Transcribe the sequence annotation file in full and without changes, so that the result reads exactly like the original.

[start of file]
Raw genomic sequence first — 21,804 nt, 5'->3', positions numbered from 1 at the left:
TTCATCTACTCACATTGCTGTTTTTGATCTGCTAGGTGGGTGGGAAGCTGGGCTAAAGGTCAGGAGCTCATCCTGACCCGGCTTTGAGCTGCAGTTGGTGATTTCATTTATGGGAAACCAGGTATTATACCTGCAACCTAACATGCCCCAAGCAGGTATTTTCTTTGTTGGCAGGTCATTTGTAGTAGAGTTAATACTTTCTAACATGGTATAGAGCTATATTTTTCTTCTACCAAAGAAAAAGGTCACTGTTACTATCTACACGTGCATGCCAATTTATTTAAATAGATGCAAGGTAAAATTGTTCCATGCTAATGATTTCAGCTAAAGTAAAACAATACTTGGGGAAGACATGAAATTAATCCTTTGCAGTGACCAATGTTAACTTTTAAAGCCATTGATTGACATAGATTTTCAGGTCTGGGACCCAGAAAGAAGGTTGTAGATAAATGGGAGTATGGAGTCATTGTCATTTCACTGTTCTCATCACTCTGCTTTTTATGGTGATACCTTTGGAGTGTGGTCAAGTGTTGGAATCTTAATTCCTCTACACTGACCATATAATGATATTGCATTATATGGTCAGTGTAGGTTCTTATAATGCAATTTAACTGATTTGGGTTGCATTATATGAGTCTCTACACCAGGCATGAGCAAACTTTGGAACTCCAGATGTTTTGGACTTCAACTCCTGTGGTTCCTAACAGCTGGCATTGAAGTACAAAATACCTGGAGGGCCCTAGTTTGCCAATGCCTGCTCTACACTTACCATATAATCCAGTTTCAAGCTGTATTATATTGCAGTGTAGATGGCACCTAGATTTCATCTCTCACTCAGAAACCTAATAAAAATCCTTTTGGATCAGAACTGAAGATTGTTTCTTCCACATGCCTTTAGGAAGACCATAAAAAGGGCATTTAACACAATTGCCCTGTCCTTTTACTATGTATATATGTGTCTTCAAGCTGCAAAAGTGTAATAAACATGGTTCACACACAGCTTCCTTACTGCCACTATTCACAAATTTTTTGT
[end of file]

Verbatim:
Raw genomic sequence first — 21,804 nt, 5'->3', positions numbered from 1 at the left:
TTCATCTACTCACATTGCTGTTTTTGATCTGCTAGGTGGGTGGGAAGCTGGGCTAAAGGTCAGGAGCTCATCCTGACCCGGCTTTGAGCTGCAGTTGGTGATTTCATTTATGGGAAACCAGGTATTATACCTGCAACCTAACATGCCCCAAGCAGGTATTTTCTTTGTTGGCAGGTCATTTGTAGTAGAGTTAATACTTTCTAACATGGTATAGAGCTATATTTTTCTTCTACCAAAGAAAAAGGTCACTGTTACTATCTACACGTGCATGCCAATTTATTTAAATAGATGCAAGGTAAAATTGTTCCATGCTAATGATTTCAGCTAAAGTAAAACAATACTTGGGGAAGACATGAAATTAATCCTTTGCAGTGACCAATGTTAACTTTTAAAGCCATTGATTGACATAGATTTTCAGGTCTGGGACCCAGAAAGAAGGTTGTAGATAAATGGGAGTATGGAGTCATTGTCATTTCACTGTTCTCATCACTCTGCTTTTTATGGTGATACCTTTGGAGTGTGGTCAAGTGTTGGAATCTTAATTCCTCTACACTGACCATATAATGATATTGCATTATATGGTCAGTGTAGGTTCTTATAATGCAATTTAACTGATTTGGGTTGCATTATATGAGTCTCTACACCAGGCATGAGCAAACTTTGGAACTCCAGATGTTTTGGACTTCAACTCCTGTGGTTCCTAACAGCTGGCATTGAAGTACAAAATACCTGGAGGGCCCTAGTTTGCCAATGCCTGCTCTACACTTACCATATAATCCAGTTTCAAGCTGTATTATATTGCAGTGTAGATGGCACCTAGATTTCATCTCTCACTCAGAAACCTAATAAAAATCCTTTTGGATCAGAACTGAAGATTGTTTCTTCCACATGCCTTTAGGAAGACCATAAAAAGGGCATTTAACACAATTGCCCTGTCCTTTTACTATGTATATATGTGTCTTCAAGCTGCAAAAGTGTAATAAACATGGTTCACACACAGCTTCCTTACTGCCACTATTCACAAATTTTTTGT